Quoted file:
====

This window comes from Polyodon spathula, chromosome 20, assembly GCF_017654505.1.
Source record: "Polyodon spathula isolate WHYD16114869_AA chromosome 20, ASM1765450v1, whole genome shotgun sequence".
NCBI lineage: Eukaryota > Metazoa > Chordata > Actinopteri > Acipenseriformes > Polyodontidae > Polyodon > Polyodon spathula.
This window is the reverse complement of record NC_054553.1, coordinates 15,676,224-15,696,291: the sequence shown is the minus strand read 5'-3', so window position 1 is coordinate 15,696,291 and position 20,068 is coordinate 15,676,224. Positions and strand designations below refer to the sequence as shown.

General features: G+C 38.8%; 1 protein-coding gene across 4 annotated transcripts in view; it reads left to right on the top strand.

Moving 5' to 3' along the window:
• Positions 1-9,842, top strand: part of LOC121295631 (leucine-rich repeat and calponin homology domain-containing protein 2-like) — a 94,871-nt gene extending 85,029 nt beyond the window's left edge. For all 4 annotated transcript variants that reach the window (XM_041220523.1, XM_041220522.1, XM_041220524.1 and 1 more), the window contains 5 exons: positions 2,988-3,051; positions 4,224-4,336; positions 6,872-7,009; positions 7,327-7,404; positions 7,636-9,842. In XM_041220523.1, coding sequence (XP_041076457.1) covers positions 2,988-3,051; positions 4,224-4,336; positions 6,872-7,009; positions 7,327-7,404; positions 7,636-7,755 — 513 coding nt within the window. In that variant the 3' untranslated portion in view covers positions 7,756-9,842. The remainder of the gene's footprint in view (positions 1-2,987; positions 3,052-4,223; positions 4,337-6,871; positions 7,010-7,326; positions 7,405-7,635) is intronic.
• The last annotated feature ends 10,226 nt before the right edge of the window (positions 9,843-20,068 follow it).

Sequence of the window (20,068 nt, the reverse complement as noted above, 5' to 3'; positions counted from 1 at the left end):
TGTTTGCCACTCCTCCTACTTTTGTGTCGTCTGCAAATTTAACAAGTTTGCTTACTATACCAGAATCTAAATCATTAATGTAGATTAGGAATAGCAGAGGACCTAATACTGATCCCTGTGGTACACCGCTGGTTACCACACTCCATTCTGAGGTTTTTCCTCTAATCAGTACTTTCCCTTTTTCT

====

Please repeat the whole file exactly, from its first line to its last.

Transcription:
This window comes from Polyodon spathula, chromosome 20, assembly GCF_017654505.1.
Source record: "Polyodon spathula isolate WHYD16114869_AA chromosome 20, ASM1765450v1, whole genome shotgun sequence".
NCBI lineage: Eukaryota > Metazoa > Chordata > Actinopteri > Acipenseriformes > Polyodontidae > Polyodon > Polyodon spathula.
This window is the reverse complement of record NC_054553.1, coordinates 15,676,224-15,696,291: the sequence shown is the minus strand read 5'-3', so window position 1 is coordinate 15,696,291 and position 20,068 is coordinate 15,676,224. Positions and strand designations below refer to the sequence as shown.

General features: G+C 38.8%; 1 protein-coding gene across 4 annotated transcripts in view; it reads left to right on the top strand.

Moving 5' to 3' along the window:
• Positions 1-9,842, top strand: part of LOC121295631 (leucine-rich repeat and calponin homology domain-containing protein 2-like) — a 94,871-nt gene extending 85,029 nt beyond the window's left edge. For all 4 annotated transcript variants that reach the window (XM_041220523.1, XM_041220522.1, XM_041220524.1 and 1 more), the window contains 5 exons: positions 2,988-3,051; positions 4,224-4,336; positions 6,872-7,009; positions 7,327-7,404; positions 7,636-9,842. In XM_041220523.1, coding sequence (XP_041076457.1) covers positions 2,988-3,051; positions 4,224-4,336; positions 6,872-7,009; positions 7,327-7,404; positions 7,636-7,755 — 513 coding nt within the window. In that variant the 3' untranslated portion in view covers positions 7,756-9,842. The remainder of the gene's footprint in view (positions 1-2,987; positions 3,052-4,223; positions 4,337-6,871; positions 7,010-7,326; positions 7,405-7,635) is intronic.
• The last annotated feature ends 10,226 nt before the right edge of the window (positions 9,843-20,068 follow it).

Sequence of the window (20,068 nt, the reverse complement as noted above, 5' to 3'; positions counted from 1 at the left end):
TGTTTGCCACTCCTCCTACTTTTGTGTCGTCTGCAAATTTAACAAGTTTGCTTACTATACCAGAATCTAAATCATTAATGTAGATTAGGAATAGCAGAGGACCTAATACTGATCCCTGTGGTACACCGCTGGTTACCACACTCCATTCTGAGGTTTTTCCTCTAATCAGTACTTTCCCTTTTTCT